By | April 26, 2022

I found an excuse to blog about XML again! Yes, RSS feeds are in practice XML, but for most people, that’s not why they are cool. An RSS (really simple syndication) feed is metadata about all, or the most recent posts published by a website: publication date, content or summary, etc. Much handier in my opinion to use that to get updates among Twitter “noise”.

Have a look at the RSS feed for this blog over at https://masalmon.eu/post/index.xml

Take a list of all your favorite websites whose updates you want to follow. Then you can syndicate all of them to some tool that will regularly look for new posts in the feed and present them to you, potentially with some bells and whistles like letting you mark them as “read” or “to read later”.

That tool could be Feedly. Note that Feedly will find RSS feed addresses directly based on an URL. I’m quite happy with it.

It could also be a local Hugo website you’d build as Hugo has support for XML hence RSS since version 0.90 (see https://github.com/gohugoio/hugo/releases/tag/v0.90.0). I can imagine one would store addresses to RSS feeds in a JSON file, then have a template that fetch all of them and then transform them. Although, to be honest, it’d seem more natural to me to use some sort of R pipeline. Both ideas would be fun exercises. 😉

Beyond the tool used, subscribing to RSS feeds is in my opinion very empowering. Instead of following an organization or person on say Twitter, I much prefer making sure I get notified of their important stuff via a feed (or a newsletter!). Obviously it does not have the social aspect of social media but you can still share and discuss posts “somewhere”.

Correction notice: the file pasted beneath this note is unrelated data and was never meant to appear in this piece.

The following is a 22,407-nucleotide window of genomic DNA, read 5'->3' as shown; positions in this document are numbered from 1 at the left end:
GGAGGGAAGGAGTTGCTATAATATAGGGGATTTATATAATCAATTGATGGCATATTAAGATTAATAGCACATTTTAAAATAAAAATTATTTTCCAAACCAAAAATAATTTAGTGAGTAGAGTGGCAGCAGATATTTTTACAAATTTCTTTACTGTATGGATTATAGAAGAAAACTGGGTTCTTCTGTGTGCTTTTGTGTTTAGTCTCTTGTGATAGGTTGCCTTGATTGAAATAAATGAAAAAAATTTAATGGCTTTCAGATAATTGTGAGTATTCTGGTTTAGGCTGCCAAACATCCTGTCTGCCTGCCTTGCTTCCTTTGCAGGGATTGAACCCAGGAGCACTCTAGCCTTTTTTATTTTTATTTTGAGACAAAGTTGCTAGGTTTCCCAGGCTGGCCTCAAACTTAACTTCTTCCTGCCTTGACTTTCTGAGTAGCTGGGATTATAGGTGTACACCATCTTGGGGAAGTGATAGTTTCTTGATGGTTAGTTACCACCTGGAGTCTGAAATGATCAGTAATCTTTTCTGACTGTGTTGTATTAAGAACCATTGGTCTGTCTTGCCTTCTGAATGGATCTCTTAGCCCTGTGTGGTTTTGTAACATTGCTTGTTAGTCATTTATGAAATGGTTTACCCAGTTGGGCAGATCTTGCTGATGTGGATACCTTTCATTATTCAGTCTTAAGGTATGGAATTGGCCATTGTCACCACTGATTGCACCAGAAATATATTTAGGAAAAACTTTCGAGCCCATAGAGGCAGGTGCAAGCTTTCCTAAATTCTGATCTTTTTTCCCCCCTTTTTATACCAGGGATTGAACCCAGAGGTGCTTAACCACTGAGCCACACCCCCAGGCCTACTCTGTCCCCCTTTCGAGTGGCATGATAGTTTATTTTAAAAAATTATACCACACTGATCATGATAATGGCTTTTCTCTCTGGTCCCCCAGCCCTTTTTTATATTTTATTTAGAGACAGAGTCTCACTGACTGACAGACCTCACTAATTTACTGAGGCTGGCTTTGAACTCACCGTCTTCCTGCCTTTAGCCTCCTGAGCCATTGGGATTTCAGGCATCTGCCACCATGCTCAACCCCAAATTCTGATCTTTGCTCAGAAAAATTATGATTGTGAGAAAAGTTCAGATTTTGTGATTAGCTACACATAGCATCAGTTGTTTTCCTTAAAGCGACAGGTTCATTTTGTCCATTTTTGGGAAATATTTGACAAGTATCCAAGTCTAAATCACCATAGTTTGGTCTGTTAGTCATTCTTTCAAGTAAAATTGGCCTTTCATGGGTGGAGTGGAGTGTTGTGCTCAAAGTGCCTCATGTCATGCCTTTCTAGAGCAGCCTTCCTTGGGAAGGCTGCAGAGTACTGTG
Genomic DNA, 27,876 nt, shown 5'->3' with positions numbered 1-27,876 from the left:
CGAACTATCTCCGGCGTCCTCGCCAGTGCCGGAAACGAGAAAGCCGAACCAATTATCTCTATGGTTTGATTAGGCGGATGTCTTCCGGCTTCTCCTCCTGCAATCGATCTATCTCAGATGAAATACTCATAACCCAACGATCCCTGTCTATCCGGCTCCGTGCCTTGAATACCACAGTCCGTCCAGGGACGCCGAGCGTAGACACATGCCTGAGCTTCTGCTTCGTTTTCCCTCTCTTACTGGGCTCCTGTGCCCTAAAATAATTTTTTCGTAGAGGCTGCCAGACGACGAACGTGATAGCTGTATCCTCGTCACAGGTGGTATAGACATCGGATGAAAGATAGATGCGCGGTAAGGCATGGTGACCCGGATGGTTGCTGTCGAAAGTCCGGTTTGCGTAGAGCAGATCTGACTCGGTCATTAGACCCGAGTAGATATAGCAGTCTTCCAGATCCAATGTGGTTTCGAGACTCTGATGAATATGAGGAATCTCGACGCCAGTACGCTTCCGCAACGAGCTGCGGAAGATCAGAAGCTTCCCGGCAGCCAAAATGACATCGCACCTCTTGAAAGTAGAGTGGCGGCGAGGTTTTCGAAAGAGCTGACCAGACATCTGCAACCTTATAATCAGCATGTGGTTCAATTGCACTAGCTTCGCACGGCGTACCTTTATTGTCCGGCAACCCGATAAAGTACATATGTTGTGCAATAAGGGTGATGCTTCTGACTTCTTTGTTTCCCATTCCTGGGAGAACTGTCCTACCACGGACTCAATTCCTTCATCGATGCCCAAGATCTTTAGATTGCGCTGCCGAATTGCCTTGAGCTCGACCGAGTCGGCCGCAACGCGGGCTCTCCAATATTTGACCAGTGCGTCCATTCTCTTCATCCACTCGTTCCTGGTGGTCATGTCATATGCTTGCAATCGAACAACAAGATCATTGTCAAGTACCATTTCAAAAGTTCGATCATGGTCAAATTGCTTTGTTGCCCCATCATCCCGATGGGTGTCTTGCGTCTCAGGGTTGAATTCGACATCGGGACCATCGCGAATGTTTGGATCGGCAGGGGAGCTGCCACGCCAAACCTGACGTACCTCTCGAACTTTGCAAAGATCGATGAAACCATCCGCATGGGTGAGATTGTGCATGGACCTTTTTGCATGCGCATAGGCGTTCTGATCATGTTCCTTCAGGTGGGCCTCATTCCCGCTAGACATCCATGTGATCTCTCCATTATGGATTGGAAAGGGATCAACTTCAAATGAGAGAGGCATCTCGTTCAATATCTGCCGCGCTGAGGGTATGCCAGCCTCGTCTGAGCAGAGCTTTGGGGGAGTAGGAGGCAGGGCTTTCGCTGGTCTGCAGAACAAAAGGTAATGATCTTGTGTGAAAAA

Last but not least, as mentioned in my previous post about GitHub, you can subscribe to your own GitHub timeline.

If you maintain some sort of blog, please make sure it produces an RSS feed! Type the name of your website generator and “RSS” into a search engine. E.g. here are the docs for RSS feeds for Quarto blogs.

Your website generator might let you create distinct RSS feeds for different categories or tags which might useful for your different audiences.

If you created your RSS feed yourself, e.g. by tweaking a Hugo template quite a lot, validate it with this online validator.

If your website has an RSS feed, aggregators, not only individuals, can subscribe to it!

  • You could try and syndicate your blog on R bloggers.
  • At the moment R Weekly no longer uses RSS feeds but it’ll probably soon use them again.
  • There might be some sort of aggregators for some other communities you’re part of?

Conclusion

In this post I briefly explained how to consume and produce RSS feeds. Note that there are also JSON feeds 😅, that there are newsletter tools for letting people subscribe to your updates by email, and that services such as Feedly have paid features that create feeds for websites that do not produce one, so that you can follow them. RSS feeds are not going away right now, and are regularly the topic of trending discussions on Hacker News (together with some trendy phrases like “slow web”). So it’s not that uncool to be part of the group of old fashion RSSers, right? 😎